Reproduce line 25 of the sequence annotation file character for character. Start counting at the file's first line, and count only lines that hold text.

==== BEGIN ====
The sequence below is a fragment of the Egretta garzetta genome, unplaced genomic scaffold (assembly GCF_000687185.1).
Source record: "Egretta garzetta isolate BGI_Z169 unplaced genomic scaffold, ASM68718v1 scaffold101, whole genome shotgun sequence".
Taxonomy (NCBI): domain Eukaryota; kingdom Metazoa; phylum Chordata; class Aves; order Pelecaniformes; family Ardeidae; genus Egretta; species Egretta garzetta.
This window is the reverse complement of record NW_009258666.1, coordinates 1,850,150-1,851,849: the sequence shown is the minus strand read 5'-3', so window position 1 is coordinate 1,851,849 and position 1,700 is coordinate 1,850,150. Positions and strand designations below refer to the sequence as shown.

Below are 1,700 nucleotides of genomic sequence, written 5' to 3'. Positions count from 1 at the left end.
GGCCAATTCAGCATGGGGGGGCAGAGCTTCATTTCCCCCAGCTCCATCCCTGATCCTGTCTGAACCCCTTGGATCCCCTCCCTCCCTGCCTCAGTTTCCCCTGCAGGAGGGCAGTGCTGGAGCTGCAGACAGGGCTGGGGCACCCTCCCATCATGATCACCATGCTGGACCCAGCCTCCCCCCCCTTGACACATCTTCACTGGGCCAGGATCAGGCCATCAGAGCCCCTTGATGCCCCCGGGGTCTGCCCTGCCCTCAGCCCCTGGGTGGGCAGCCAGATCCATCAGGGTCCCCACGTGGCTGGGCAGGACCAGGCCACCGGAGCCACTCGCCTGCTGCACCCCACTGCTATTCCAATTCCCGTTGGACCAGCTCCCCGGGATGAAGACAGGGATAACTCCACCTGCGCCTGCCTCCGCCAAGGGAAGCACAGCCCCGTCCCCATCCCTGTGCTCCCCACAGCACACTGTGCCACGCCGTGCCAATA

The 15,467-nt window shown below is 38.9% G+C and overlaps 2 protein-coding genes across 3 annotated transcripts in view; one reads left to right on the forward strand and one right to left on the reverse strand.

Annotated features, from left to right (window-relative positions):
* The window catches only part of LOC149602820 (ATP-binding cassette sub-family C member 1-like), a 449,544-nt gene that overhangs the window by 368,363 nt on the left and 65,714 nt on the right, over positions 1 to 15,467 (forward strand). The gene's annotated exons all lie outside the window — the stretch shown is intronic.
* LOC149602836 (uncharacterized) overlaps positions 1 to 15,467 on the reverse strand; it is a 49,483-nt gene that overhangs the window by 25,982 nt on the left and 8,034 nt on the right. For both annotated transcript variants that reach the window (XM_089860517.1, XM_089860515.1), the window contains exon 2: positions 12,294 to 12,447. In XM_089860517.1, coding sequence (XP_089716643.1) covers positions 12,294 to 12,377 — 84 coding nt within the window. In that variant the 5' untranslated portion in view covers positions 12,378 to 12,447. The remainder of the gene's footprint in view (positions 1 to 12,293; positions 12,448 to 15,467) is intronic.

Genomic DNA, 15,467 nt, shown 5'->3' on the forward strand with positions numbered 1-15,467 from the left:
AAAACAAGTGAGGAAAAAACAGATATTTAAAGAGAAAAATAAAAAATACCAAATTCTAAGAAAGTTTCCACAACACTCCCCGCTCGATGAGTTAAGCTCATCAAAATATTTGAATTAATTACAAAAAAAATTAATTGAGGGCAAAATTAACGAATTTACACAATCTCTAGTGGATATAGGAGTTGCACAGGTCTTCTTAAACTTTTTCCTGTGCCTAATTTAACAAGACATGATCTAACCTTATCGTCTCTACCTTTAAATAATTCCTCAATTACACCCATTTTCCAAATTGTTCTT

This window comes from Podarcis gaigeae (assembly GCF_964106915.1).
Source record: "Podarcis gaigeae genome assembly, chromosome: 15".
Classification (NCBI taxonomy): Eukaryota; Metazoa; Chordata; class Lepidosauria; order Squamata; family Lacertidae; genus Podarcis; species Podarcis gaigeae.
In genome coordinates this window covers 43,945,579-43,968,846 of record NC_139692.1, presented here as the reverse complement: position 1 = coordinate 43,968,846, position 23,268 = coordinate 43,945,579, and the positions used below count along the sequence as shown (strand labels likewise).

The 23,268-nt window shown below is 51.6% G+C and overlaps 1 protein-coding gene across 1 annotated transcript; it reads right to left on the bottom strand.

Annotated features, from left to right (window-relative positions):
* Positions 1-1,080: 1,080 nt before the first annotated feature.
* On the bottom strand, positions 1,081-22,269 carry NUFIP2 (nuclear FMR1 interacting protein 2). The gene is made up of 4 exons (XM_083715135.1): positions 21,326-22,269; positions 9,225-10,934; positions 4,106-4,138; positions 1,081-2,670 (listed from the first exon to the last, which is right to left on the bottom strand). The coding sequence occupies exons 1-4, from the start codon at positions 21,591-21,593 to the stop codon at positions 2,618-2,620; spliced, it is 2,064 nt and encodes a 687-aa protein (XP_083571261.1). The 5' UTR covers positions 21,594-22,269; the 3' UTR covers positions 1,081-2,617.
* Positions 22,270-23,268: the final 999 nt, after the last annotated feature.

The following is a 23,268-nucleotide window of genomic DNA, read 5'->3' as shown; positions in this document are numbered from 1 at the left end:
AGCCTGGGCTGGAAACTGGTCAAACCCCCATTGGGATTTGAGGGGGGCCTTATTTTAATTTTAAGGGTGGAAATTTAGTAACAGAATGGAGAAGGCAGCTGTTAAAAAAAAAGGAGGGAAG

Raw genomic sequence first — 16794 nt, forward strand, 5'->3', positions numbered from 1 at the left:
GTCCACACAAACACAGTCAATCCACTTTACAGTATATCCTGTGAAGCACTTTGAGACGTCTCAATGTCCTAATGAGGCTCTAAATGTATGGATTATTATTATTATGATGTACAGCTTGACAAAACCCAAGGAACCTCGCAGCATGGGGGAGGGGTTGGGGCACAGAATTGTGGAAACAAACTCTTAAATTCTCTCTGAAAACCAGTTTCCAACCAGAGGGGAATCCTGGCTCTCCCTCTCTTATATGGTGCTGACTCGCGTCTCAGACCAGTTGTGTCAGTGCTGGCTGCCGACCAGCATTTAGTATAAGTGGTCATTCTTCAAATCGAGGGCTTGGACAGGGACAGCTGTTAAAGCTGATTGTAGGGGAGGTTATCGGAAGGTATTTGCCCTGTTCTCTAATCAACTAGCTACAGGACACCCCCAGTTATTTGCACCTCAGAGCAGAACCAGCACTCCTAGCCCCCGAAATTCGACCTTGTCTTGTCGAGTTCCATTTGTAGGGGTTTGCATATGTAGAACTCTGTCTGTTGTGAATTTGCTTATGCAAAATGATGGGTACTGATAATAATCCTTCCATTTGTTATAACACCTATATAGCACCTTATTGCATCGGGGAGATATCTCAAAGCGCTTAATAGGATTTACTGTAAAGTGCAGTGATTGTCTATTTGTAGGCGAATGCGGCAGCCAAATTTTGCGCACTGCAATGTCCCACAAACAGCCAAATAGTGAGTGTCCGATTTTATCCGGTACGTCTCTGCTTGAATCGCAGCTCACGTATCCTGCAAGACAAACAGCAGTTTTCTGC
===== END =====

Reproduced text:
GTCCACACAAACACAGTCAATCCACTTTACAGTATATCCTGTGAAGCACTTTGAGACGTCTCAATGTCCTAATGAGGCTCTAAATGTATGGATTATTATTATTATGATGTACAGCTTGACAAAACCCAAGGAACCTCGCAGCATGGGGGAGGGGTTGGGGCACAGAATTGTGGAAACAAACTCTTAAATTCTCTCTGAAAACCAGTTTCCAACCAGAGGGGAATCCTGGCTCTCCCTCTCTTATATGGTGCTGACTCGCGTCTCAGACCAGTTGTGTCAGTGCTGGCTGCCGACCAGCATTTAGTATAAGTGGTCATTCTTCAAATCGAGGGCTTGGACAGGGACAGCTGTTAAAGCTGATTGTAGGGGAGGTTATCGGAAGGTATTTGCCCTGTTCTCTAATCAACTAGCTACAGGACACCCCCAGTTATTTGCACCTCAGAGCAGAACCAGCACTCCTAGCCCCCGAAATTCGACCTTGTCTTGTCGAGTTCCATTTGTAGGGGTTTGCATATGTAGAACTCTGTCTGTTGTGAATTTGCTTATGCAAAATGATGGGTACTGATAATAATCCTTCCATTTGTTATAACACCTATATAGCACCTTATTGCATCGGGGAGATATCTCAAAGCGCTTAATAGGATTTACTGTAAAGTGCAGTGATTGTCTATTTGTAGGCGAATGCGGCAGCCAAATTTTGCGCACTGCAATGTCCCACAAACAGCCAAATAGTGAGTGTCCGATTTTATCCGGTACGTCTCTGCTTGAATCGCAGCTCACGTATCCTGCAAGACAAACAGCAGTTTTCTGC